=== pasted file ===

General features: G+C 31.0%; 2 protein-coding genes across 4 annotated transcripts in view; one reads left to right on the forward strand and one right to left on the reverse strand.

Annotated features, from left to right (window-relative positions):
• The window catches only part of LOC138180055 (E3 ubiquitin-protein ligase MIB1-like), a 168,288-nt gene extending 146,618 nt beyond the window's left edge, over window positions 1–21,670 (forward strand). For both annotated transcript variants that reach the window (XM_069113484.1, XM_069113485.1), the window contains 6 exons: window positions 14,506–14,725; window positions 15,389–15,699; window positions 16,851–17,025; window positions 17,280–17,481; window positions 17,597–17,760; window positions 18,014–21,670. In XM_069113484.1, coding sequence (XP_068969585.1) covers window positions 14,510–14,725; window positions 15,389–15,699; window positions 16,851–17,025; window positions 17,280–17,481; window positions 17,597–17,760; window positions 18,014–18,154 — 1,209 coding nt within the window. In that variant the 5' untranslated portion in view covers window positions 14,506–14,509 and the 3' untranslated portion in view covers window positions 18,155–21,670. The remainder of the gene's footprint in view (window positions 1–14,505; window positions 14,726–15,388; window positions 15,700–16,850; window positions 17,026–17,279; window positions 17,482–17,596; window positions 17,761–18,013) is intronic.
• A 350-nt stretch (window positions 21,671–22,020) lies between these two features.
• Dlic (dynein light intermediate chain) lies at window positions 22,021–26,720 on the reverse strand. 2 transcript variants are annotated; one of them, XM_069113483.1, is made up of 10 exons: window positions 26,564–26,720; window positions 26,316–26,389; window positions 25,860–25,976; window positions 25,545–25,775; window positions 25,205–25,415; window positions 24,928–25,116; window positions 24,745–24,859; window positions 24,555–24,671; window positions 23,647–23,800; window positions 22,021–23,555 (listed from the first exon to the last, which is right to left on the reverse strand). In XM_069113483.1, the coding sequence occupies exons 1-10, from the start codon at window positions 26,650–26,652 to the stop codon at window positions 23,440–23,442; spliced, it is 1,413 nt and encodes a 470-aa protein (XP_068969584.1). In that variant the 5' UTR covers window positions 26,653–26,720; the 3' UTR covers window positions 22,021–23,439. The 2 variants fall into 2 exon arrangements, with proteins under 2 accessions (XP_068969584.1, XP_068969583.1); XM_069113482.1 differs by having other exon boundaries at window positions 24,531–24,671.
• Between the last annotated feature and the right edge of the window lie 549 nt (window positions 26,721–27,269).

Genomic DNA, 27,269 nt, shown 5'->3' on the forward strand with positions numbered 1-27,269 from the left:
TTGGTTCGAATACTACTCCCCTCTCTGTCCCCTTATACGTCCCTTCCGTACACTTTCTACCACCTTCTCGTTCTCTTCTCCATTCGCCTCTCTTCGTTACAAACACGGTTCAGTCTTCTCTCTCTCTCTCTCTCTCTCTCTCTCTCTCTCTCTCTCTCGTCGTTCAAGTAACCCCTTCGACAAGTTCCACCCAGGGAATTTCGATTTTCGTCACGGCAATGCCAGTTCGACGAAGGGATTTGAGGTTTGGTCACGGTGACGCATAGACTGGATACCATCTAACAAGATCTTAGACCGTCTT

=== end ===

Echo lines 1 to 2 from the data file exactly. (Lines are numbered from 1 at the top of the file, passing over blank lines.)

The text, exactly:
General features: G+C 31.0%; 2 protein-coding genes across 4 annotated transcripts in view; one reads left to right on the forward strand and one right to left on the reverse strand.

Annotated features, from left to right (window-relative positions):